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Moving Documentary about American Farmers screens at the Spring 2024 New Jersey Film Festival on Saturday, January 27!


By Al Nigrin

originally published: 01/24/2024

Moving Documentary about American Farmers screens at the Spring 2024 New Jersey Film Festival on Saturday, January 27!

​​​​​​Muckville examines the ongoing mental health and suicide epidemic on American farms through the eyes of a 4th-generation onion farmer in New York’s Black Dirt region. Director Jeff Mertz responded to my questions about his important film Muckville via email. Here is my interview with him:

Nigrin: Your moving documentary Muckville examines the ongoing mental health epidemic on American farms through the eyes of a 4th-generation onion farmer in New York’s Black Dirt region. What made you want to make this film?

Mertz: Since moving to the Hudson Valley in 2020, I've done a few short film commissions highlighting regional agriculture on the behalf of local nonprofits. One of those focused on the story of a dairy farmer in Columbia County and how the life experience gained from farming guided him and the farm while grieving the loss of one of their farmhands who had committed suicide. I started doing research on the subject of farmer suicide, and while I found a couple newspaper articles and a redacted CDC report on the subject, there wasn't a lot out there. I've discovered a deep respect and admiration for farmers through my nonprofit work, so I felt a responsibility to tell a story that highlighted the issue in a comprehensive but down-to-earth way.

Nigrin: How did you meet the Pawelskis which are the primary farmers that you focus on?


Mertz: I've always found nonprofits a great asset for gaining access to subjects, since they've usually already built relationships with people affected by the cause they've been built to address. My research led me to NY FarmNet, a nonprofit whose stats are quoted at the end of the film, and one of the few in the Northeast that seem to be tackling this issue. I reached out to them, shared my intention to make a film on farmer suicide, and they identified the Pawelskis as a good fit. A few weeks later I had a call with Chris and just went from there. A lot of farmers don't want to discuss this sort of thing (and are skeptical of outsiders in general), so I really lucked out that Chris was open and enthusiastic about collaborating from the start.

Nigrin: Was it difficult finding the archival footage of the Black Dirt region that you use in your film?


Mertz: Surprisingly, no! Chris maintains a blog about life on his farm, muckville.com (hence the title), where he's meticulously archived any audiovisual materials related to the farm and his family. (He actually has a graduate degree in media studies, which is where I imagine that instinct comes from in part.) The challenge was actually sifting through all the materials, identifying family members and conforming aspect ratios / resolutions to fit the footage I had shot. Again, I lucked out; I don't think I could have told the complete story without his archival. Digitize your home movies, folks!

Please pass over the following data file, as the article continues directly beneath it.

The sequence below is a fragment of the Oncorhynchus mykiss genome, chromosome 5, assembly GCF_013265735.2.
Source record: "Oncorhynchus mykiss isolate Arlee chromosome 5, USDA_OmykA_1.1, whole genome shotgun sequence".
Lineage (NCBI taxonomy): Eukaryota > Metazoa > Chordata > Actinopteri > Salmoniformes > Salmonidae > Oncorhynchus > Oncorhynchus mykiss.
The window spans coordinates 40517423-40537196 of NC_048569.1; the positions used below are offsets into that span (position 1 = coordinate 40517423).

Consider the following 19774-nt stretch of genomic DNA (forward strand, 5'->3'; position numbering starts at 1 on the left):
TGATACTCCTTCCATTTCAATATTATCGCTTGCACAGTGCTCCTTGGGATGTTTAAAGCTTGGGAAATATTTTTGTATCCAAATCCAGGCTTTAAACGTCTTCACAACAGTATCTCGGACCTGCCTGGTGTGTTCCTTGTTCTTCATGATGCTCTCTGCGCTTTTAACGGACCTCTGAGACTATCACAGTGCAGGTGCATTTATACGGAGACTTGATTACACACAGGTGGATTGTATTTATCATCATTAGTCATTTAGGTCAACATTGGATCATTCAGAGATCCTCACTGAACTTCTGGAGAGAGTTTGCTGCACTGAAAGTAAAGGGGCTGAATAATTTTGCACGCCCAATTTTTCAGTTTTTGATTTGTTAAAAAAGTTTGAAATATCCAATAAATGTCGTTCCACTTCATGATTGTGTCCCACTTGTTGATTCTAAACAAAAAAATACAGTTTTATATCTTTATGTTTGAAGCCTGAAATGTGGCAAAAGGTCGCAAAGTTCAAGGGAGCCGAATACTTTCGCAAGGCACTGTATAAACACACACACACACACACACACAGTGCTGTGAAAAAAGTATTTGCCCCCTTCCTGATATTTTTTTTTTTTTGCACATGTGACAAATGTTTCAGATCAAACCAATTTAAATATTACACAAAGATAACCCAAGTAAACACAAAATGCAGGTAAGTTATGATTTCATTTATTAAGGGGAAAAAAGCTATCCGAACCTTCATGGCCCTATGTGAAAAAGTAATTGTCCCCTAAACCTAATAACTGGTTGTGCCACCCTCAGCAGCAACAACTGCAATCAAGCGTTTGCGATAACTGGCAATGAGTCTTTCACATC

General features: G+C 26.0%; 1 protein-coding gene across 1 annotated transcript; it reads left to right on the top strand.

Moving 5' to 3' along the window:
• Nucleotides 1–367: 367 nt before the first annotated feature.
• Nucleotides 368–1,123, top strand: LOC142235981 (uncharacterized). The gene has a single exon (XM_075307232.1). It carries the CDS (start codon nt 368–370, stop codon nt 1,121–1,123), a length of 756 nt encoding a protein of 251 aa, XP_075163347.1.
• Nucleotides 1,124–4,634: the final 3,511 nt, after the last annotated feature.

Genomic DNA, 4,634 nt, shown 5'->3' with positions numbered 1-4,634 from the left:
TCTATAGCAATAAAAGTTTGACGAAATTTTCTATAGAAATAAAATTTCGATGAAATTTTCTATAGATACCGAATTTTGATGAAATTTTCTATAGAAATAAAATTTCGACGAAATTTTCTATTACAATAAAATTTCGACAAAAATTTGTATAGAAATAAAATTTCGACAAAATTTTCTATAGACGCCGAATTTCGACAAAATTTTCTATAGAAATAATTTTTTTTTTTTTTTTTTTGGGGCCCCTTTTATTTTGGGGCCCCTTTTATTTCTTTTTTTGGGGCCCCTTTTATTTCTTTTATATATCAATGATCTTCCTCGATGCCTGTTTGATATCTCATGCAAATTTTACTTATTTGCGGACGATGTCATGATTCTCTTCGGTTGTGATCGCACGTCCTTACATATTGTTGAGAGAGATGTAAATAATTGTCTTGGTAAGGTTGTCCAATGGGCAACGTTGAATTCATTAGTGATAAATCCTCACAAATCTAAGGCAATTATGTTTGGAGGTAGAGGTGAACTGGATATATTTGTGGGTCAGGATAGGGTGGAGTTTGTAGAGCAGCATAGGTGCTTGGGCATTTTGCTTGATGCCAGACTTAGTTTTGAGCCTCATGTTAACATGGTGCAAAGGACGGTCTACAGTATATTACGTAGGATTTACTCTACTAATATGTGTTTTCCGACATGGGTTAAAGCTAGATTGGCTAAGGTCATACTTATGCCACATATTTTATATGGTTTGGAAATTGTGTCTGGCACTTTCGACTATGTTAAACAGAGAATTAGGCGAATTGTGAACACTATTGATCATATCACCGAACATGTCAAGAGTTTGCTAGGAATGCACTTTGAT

Nigrin: Your film is beautifully shot and well produced but also a heavy watch. What has the response been to your film by audiences so far?

Mertz: Thanks, I did it virtually all myself! It's screened in a handful of places, all with their own unique audiences, and has even been used in training sessions for some rural health orgs. The overwhelming response I've gotten so far has been deep gratitude – from other farmers, filmmakers, audiences. It's an issue a lot of folks aren't aware of, despite increased attention on farming and our food system at large. For a while I was anxious it'd be a heavy lift to watch, but I think audiences are generally pretty brave and support independent cinema because they want to be moved. In fact, I've noticed a surprising number of other docs screened alongside it also focus on or allude to suicide, so it's clearly something that's increasingly a part of public consciousness and discourse. It's since been shared by at least one senator, some rural health orgs, and others, so I'm really hopeful it can shake things up a bit.

Nigrin: Are there any memorable stories while you made this film or any other info about your film you would like to relay to us?

Mertz: The US is losing farms and farmland faster than is sustainable - largely because we've created an economic system that makes farming an almost impossible career. Support your local farms, buy locally whenever you can; society can only remain free so long as our food system is stable and accessible, and keeping small farms in business is the way to ensure that. Fans of the film / the Pawelskis can also support them by visiting their website, orneryonion.com, where they can buy vegetables directly from the family or even buy onion-themed merch.

Muckville will be playing at the Spring 2024 New Jersey Film Festival as part of the Shorts #1 Program on Saturday, January 27 – Online for 24 Hours and In-Person at 7PM in Voorhees Hall #105/Rutgers University, 71 Hamilton Street, New Brunswick, NJ. Muckville Director Jeff Merz will be on hand to do a Q+A after the In-Person screening! For more info and tickets go here.



 
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Albert Gabriel Nigrin is an award-winning experimental media artist whose work has been screened on all five continents. He is also a Cinema Studies Lecturer at Rutgers University, and the Executive Director/Curator of the Rutgers Film Co-op/New Jersey Media Arts Center, Inc.

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